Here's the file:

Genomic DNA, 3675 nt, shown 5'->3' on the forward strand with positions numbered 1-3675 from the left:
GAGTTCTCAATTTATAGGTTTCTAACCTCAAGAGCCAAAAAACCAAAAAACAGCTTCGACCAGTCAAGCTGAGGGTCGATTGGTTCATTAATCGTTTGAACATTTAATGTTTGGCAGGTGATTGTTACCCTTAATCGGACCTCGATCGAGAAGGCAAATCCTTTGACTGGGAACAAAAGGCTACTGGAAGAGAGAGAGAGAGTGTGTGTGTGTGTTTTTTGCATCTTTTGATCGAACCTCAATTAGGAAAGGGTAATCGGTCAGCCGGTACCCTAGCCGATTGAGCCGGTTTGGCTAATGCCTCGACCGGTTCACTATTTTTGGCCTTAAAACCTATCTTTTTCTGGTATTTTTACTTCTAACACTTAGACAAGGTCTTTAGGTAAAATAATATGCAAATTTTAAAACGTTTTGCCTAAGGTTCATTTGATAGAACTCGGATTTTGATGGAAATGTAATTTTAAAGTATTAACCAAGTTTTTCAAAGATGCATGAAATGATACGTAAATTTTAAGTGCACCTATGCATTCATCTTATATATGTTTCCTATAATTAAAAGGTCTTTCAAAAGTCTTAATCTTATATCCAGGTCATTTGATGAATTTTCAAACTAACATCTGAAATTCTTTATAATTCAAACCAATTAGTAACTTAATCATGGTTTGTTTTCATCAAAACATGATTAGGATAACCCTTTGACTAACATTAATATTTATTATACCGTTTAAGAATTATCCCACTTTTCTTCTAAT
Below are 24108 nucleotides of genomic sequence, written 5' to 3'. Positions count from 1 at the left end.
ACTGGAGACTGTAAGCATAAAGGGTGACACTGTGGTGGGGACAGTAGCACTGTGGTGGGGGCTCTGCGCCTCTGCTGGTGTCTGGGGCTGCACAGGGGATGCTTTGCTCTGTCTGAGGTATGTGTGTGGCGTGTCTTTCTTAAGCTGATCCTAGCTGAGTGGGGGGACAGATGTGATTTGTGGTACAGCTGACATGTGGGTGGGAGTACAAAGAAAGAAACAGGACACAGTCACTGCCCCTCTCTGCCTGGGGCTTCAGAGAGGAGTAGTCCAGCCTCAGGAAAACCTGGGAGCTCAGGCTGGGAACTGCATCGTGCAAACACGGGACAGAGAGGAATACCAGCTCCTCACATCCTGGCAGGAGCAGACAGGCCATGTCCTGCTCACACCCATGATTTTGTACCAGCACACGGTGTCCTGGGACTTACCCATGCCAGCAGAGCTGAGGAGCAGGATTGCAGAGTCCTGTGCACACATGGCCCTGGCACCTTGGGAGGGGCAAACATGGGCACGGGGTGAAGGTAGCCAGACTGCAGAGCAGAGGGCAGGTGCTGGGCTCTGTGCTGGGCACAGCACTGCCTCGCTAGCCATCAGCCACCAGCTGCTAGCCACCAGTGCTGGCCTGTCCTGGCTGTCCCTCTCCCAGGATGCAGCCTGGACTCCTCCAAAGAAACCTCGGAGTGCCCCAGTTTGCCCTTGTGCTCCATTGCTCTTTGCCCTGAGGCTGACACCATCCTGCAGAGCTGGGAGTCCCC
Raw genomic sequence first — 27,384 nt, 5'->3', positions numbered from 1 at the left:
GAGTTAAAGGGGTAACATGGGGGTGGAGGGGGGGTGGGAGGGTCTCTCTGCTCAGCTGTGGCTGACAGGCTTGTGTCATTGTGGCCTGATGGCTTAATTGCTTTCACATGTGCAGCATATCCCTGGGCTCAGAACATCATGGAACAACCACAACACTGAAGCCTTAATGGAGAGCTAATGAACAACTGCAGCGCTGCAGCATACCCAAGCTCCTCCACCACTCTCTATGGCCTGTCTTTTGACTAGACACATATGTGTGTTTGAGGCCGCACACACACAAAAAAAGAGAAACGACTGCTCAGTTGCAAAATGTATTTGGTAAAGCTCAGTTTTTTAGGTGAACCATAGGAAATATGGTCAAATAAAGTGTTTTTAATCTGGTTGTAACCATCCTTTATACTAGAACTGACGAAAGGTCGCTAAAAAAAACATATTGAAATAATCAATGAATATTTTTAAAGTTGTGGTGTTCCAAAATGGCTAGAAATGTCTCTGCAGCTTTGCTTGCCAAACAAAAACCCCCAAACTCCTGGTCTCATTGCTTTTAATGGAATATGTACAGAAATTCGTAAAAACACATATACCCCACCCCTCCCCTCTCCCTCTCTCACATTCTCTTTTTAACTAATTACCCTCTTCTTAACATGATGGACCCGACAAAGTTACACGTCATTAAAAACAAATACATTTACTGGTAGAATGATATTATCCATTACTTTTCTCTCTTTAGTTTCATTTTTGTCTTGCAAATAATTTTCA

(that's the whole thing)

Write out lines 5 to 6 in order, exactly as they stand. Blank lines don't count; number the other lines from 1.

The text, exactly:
Raw genomic sequence first — 27,384 nt, 5'->3', positions numbered from 1 at the left:
GAGTTAAAGGGGTAACATGGGGGTGGAGGGGGGGTGGGAGGGTCTCTCTGCTCAGCTGTGGCTGACAGGCTTGTGTCATTGTGGCCTGATGGCTTAATTGCTTTCACATGTGCAGCATATCCCTGGGCTCAGAACATCATGGAACAACCACAACACTGAAGCCTTAATGGAGAGCTAATGAACAACTGCAGCGCTGCAGCATACCCAAGCTCCTCCACCACTCTCTATGGCCTGTCTTTTGACTAGACACATATGTGTGTTTGAGGCCGCACACACACAAAAAAAGAGAAACGACTGCTCAGTTGCAAAATGTATTTGGTAAAGCTCAGTTTTTTAGGTGAACCATAGGAAATATGGTCAAATAAAGTGTTTTTAATCTGGTTGTAACCATCCTTTATACTAGAACTGACGAAAGGTCGCTAAAAAAAACATATTGAAATAATCAATGAATATTTTTAAAGTTGTGGTGTTCCAAAATGGCTAGAAATGTCTCTGCAGCTTTGCTTGCCAAACAAAAACCCCCAAACTCCTGGTCTCATTGCTTTTAATGGAATATGTACAGAAATTCGTAAAAACACATATACCCCACCCCTCCCCTCTCCCTCTCTCACATTCTCTTTTTAACTAATTACCCTCTTCTTAACATGATGGACCCGACAAAGTTACACGTCATTAAAAACAAATACATTTACTGGTAGAATGATATTATCCATTACTTTTCTCTCTTTAGTTTCATTTTTGTCTTGCAAATAATTTTCA